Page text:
TABLE 1______________________________________Comparators National Semiconductor LM290428a and 35a dual operational amplifier______________________________________Triac 23a Teccor L6004F31, 4 Amp, 600 VoltsResistor 63 1 Kilohm, 5%, 0.25 WattDiode 53a Motorola GP10M, 1 Amp, 1000 Volt, low leakageZener Diode 31a Motorola 1N5229B, 4.3 Volt, 0.5 WattResistor 64 4.7 Kilohm, 5%, 0.25 WattResistor 90 620 Ohm, 5%, 0.25 WattPotentiometer 84 3 Megohm, 10%Resistor 82 300 Kilohm, 5%, 0.25 WattCapacitor 80 47 UF, 10%, 50 VoltResistor 76 160 Kilohm, 5%, 0.25 WattResistor 77 20 Kilohm, 5%, 0.25 WattZener Diode 74 Motorola 1N5240B, 10 Volt, 0.5 WattResistor 73 820 Ohm, 5%, 1 WattCapacitor 71 10 UF, 10%, 50 VoltDiode 69 Motorola 1N4007, 1 Amp, 1000 VoltCapacitors 66, 67 22 UF, 10%, 50 Volt______________________________________
In operation, FIG. 3 shows an initial interval I in which the A.C. line 15a and the load 11a have been deenergized for a length of time considerably longer than the predetermined time delay interval defined by timer 40a. During such intervals, all illustrated circuit locations within device 10a are correspondingly deenergized. At the beginning of interval II, line 15a is energized and a reference voltage appears on reference line 46a which is applied to reference inputs 42a and 44a of comparators 28a and 35a, respectively. Owing to the initial discharged state of timing capacitor 80 during interval I, the voltage at the reference input 44a of comparator 35a briefly exceeds the voltage at its timing input 38a causing the output 34a of comparator 35a to momentarily assume a high state. When this momentary high state appears at the feedback input 29a of comparator 28a, the voltage there exceeds the reference voltage at its reference input 42a and the output 27a of comparator 28a assumes a high state thus triggering the gate 25a of triac 23a and energizing load 11a.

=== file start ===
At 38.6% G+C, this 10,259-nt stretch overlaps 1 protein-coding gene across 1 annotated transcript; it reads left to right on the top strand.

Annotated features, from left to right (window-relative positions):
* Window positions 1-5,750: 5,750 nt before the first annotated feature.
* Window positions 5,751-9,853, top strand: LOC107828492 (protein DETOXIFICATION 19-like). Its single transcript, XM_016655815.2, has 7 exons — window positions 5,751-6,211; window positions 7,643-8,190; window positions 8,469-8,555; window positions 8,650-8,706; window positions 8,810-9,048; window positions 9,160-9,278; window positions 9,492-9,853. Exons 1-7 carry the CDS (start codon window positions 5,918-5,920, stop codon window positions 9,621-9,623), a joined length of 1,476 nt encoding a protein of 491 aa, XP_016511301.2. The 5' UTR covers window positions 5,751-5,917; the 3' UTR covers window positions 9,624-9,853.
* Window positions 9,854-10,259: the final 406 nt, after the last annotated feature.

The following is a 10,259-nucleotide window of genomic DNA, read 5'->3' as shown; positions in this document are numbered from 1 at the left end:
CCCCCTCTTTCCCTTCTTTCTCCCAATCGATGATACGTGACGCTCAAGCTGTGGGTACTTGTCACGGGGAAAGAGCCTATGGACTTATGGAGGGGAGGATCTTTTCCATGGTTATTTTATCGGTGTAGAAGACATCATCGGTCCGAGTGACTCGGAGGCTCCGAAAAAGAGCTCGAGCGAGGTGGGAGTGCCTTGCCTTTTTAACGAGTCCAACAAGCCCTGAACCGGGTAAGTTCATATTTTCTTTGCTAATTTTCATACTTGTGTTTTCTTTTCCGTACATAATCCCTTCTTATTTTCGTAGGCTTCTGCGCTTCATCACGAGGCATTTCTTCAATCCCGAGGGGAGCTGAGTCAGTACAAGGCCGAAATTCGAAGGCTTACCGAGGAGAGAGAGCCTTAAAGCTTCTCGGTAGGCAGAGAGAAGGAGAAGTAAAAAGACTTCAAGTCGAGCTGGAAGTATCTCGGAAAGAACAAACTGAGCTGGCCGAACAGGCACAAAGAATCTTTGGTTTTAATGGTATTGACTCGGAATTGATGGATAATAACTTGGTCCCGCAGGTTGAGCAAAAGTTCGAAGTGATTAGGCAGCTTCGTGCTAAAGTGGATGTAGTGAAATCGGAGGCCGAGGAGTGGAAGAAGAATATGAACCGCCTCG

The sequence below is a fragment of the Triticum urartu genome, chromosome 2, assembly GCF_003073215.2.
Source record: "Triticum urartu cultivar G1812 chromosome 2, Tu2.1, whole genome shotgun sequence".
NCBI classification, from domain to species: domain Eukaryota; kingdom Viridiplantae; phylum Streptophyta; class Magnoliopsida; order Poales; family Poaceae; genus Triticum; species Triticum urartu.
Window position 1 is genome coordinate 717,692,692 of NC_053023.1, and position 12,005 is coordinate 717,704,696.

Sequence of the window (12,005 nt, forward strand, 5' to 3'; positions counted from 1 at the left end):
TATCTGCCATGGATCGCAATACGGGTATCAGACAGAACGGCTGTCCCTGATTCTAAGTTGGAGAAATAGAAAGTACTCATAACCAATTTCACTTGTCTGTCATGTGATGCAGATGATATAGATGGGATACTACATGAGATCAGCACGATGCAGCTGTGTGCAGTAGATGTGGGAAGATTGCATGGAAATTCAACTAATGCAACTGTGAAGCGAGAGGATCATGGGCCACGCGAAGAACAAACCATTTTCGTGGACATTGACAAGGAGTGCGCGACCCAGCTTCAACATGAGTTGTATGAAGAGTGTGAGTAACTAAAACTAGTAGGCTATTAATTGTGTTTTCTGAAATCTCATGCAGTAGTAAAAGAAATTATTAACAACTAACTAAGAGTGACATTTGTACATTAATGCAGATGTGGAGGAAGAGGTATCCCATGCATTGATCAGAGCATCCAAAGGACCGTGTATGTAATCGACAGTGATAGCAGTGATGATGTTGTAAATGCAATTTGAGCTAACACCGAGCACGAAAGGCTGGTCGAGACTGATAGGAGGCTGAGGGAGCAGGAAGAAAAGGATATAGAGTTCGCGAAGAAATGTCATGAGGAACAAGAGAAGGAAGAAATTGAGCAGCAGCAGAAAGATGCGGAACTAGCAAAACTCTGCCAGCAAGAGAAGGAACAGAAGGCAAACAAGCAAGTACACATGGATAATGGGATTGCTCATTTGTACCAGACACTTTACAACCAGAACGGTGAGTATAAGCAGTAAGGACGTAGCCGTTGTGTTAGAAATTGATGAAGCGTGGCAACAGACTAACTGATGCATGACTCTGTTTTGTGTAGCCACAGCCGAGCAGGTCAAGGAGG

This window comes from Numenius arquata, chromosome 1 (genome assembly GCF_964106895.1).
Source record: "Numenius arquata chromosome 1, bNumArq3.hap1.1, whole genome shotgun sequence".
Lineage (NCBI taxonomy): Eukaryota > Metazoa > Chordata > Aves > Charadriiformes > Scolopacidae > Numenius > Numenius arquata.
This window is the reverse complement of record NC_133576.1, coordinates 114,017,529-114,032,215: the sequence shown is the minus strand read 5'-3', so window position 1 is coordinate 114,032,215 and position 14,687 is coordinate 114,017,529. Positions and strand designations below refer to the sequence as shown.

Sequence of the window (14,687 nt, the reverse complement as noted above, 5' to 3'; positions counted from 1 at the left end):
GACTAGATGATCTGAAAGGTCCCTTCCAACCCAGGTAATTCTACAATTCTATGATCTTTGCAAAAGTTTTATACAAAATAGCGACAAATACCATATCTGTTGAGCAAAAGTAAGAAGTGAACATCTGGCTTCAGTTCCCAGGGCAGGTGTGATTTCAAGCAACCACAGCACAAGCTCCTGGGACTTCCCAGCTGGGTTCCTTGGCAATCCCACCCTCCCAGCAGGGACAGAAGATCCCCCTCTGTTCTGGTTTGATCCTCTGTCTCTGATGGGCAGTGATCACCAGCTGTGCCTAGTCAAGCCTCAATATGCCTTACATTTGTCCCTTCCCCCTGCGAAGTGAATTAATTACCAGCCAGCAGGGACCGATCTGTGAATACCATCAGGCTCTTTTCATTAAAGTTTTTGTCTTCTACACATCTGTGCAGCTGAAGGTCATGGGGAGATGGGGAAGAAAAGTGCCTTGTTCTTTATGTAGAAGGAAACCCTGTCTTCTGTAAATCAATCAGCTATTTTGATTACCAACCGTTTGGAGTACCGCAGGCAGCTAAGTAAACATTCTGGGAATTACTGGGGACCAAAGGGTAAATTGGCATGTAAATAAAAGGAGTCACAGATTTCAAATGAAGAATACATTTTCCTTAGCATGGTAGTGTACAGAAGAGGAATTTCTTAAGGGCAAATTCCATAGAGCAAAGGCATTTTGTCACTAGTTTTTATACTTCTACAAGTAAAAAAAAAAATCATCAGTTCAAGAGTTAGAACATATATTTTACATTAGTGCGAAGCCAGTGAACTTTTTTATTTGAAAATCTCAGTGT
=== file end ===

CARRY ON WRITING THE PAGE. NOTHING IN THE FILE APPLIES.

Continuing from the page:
An important aspect of the invention relates to the manner in which comparator 28a and a feedback element, such as zener diode 31a cooperate to provide for the continued energization of load 11a as long as line 15a remains energized.
When the output 27a of comparator 28a goes high, the timing capacitor 80 of timer 40a charges rapidly through rectifier 53a and resistor 90. As a consequence, the voltage at timer input 38a rises above the reference voltage at the reference input 44a of comparator 35a causing its output to drop low. However, as long as line 15a remains energized to a sufficient level, the output 27a of comparator 28a does not drop low. The output 27a of comparator 28a remains high due to the action of a non-capacative feedback element such as zener diode 31a. When the output 34a of comparator 35a drops low, zener diode 31a or another suitable feedback element such as a resistor applies a sufficient portion of the voltage appearing at output 27a to feedback input 29a, to permit output 27a to remain in a high state and to remain so unless the line voltage undergoes a predetermined decrease in voltage defining a "brownout" condition. Unless such a "brownout" condition occurs, interval II continues indefinitely as long as line 15a remains energized to a sufficient level thus permitting the gate 25a of triac to be continuously retriggered notwithstanding zero crossings of A.C. line 15a and enabling load 11a to remain energized.